Sophia Heidebrecht

Week 2: Arb Tour

Our first lab this Tuesday involved a tour of the arb in order to get an idea of places that past classes have investigated, and potentially start thinking about any places we might like to examine this term. We met MJ, who was leading our group for the day, outside the arb office, then entered the arb as a group. Our first stop was the site of the old Waterford mill. As we looked at the most visible remnant of the mill — a bit of concrete in the middle of the river, which someone had placed a chair on — MJ gave us a brief recap of the mill’s creation, use, and ultimate demolition. After leaving the old mill, we walked to one of the arb exits onto a road, where we could view the Waterford bridge. We then walked along the road until we got to the Women’s League Cabin. MJ recounted the history of the place, detailing its use as a retreat for Carleton students, and its subsequent decline and destruction due to the safety hazard it posed. Considering the evidence of continued human activity around the site, though, I imagine that past classes who’ve examined the area likely confirmed that it is still being used as a modern day ‘retreat’ (of sorts) for young people today. Following our departure from the cabin site, we began our trek back towards campus, sticking to the roads for a direct route. We stopped briefly by a field in the upper arb to hear a bit about what survey work entails from MJ, then headed to our final site: Pine Hill Village. MJ explained some of what past classes had identified from their examination of the former veteran’s village, such as some nondescript poles. It was striking just how little remained — enough that I for one hadn’t known the village was ever there, though I’ve seen those remnants many times. It is really easy to miss some of these things when you don’t realize they are there — I go running in the arb fairly often, so I thought I was pretty well acquainted with most of it, but before this class I had no idea of the significance of many of the places I’ve passed before. After the tour, MJ led a few of us into the archaeology lab, where we got a good look at some of what previous classes had found, as well as some artifacts that had been donated to the college. This gave us a glimpse into some of the organization that has to be maintained with artifacts that we might find, as well as just providing a wide array of different things that can be considered ‘artifacts.’ In combination with the arb tour, which revealed the history behind fairly nondescript places, this drove home the importance of giving attention to your surroundings — even things we might consider insignificant can have a history behind them, if you know where to look.

Week 3: Survey Walking

This week’s lab involved the application of survey methods which we discussed in class; specifically, we practiced walking transects in groups to observe any surface evidence of the archaeological record. We selected a field behind the Hill of Three Oaks, which contained the possible site of a former house in one corner. The weather was cold, windy, and at times snowy, and the largely overcast sky did not aid in visibility. Still, we proceeded to do our first survey walk. We began by counting paces so we could quickly measure the ten meters needed to separate each walker. We then divided into two teams to begin surveying our field. Each team covered three areas of approximately 50 by 100 meters. As we walked, each person focused on a roughly 2 meter swath around them on which to focus their attention. Our aim was to discover any surface archaeological evidence that may give us more information about the area. We had previously looked at both satellite and LIDAR imagery of the area we were walking, which had given us an idea of where the remains of the house might be located. The results of our survey aligned with what we saw on the LIDAR map: the sector A01, which corresponded to the rectangular plot which was likely the house’s base, contained a large variety of tile, brick, glass, and other evidence. The localized nature of this evidence would seem to connect it with the location of the former house, especially since the other sectors did not turn up much surface evidence. My team (B) didn’t find much in any of our three sectors, besides a couple of chunks of concrete which we ultimately left in the field, a piece of plastic, some glass, and a wire which we bagged to practice labelling our finds. However, our survey may not have been as thorough as it could have been. The weather, in addition to the long, matted grass which covered the ground, decreased our level of visibility. Our team also had a hard time actually staying regular distances apart, so we might not have covered the ground in a representative way — a consideration which we should be sure to keep in mind if we do any further survey walking. While the majority of the survey did not result in any finds, it did give us a better idea of what survey work involves.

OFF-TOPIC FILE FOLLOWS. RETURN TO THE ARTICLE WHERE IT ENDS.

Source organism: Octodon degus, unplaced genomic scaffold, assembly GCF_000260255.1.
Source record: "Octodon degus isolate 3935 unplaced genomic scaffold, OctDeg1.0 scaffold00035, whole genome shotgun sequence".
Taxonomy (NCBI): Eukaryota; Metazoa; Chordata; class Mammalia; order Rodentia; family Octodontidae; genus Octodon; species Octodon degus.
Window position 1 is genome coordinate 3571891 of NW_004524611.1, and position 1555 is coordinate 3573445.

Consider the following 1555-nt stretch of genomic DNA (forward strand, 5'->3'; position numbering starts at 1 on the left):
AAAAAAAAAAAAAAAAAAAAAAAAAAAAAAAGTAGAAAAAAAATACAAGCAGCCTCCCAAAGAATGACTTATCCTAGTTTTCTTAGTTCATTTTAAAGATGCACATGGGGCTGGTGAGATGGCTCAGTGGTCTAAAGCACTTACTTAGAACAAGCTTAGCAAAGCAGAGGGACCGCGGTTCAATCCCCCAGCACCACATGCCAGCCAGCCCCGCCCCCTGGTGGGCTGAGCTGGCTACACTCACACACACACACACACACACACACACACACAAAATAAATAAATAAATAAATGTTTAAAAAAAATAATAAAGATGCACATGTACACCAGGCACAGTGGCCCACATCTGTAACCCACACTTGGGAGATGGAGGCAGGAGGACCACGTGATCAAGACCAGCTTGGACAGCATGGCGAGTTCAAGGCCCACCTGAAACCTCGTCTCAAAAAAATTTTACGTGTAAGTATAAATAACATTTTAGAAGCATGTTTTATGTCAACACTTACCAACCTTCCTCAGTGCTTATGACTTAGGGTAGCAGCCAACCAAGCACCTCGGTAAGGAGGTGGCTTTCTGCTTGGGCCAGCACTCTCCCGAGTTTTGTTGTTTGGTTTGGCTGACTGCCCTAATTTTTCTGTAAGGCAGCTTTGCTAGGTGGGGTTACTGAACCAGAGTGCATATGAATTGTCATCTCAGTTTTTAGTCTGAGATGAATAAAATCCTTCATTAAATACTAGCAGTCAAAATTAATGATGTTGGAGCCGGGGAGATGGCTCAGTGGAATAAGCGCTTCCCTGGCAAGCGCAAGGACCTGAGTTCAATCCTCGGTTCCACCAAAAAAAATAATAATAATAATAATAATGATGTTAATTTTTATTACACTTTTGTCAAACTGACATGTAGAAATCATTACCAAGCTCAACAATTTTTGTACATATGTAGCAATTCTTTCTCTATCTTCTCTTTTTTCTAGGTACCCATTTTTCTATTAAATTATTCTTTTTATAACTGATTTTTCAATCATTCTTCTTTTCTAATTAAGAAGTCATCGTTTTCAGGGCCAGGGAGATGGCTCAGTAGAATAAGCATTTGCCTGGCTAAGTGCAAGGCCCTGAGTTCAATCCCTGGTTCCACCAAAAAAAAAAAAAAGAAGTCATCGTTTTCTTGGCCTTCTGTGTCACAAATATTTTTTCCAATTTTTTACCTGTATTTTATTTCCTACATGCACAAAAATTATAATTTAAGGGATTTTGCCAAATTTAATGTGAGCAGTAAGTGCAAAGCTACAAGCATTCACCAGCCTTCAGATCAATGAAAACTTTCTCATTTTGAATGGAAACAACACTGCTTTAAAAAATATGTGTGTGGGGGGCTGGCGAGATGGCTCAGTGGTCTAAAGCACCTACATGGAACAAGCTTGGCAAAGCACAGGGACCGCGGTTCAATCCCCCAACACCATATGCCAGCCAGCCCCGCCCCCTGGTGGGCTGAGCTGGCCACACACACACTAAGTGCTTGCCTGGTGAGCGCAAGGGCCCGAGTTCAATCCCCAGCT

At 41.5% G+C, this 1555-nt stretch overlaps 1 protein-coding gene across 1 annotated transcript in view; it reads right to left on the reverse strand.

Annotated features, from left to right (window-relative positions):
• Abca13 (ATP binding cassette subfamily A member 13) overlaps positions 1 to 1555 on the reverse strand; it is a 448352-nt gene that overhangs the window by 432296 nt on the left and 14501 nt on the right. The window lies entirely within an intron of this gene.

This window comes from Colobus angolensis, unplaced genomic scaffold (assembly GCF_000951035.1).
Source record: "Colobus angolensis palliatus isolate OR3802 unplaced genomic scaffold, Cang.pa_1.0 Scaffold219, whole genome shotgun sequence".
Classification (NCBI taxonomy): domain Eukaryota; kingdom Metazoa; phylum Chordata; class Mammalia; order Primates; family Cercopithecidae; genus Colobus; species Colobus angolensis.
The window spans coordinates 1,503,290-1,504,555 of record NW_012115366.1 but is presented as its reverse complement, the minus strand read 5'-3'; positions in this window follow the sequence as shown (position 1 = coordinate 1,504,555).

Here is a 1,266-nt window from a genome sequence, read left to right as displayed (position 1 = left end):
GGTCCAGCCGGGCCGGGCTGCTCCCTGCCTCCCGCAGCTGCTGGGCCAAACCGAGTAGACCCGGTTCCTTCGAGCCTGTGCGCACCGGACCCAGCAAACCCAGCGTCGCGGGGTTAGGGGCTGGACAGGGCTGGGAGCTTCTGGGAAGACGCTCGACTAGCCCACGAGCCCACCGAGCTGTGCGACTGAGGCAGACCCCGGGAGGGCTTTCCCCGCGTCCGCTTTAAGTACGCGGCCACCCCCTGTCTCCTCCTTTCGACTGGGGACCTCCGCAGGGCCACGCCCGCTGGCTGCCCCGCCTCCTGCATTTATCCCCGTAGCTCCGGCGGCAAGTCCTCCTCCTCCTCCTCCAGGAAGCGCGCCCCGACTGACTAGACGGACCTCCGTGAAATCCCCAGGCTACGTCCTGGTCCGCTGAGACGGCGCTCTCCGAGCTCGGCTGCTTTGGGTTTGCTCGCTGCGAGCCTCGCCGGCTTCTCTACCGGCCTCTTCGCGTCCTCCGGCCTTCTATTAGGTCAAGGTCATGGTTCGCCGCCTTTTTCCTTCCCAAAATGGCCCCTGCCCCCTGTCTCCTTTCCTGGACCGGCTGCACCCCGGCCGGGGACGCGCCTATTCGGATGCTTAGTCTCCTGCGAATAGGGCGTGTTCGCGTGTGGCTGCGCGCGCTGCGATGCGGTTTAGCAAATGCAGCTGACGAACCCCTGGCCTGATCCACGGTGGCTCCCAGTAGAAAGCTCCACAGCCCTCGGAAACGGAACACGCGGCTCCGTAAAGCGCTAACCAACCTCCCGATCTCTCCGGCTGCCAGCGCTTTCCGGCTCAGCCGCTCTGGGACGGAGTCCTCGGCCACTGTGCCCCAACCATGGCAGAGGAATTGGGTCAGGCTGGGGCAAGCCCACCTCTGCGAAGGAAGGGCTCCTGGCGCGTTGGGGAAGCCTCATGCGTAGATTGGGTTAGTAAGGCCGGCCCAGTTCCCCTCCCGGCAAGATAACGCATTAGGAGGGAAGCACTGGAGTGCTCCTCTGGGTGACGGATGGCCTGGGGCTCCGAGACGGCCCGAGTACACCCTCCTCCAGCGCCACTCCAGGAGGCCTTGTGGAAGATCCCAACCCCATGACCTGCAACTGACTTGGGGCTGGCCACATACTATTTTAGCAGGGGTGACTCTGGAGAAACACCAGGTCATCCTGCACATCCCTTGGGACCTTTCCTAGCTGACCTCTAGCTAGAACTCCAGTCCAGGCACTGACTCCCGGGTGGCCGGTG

Week 4: Site Survey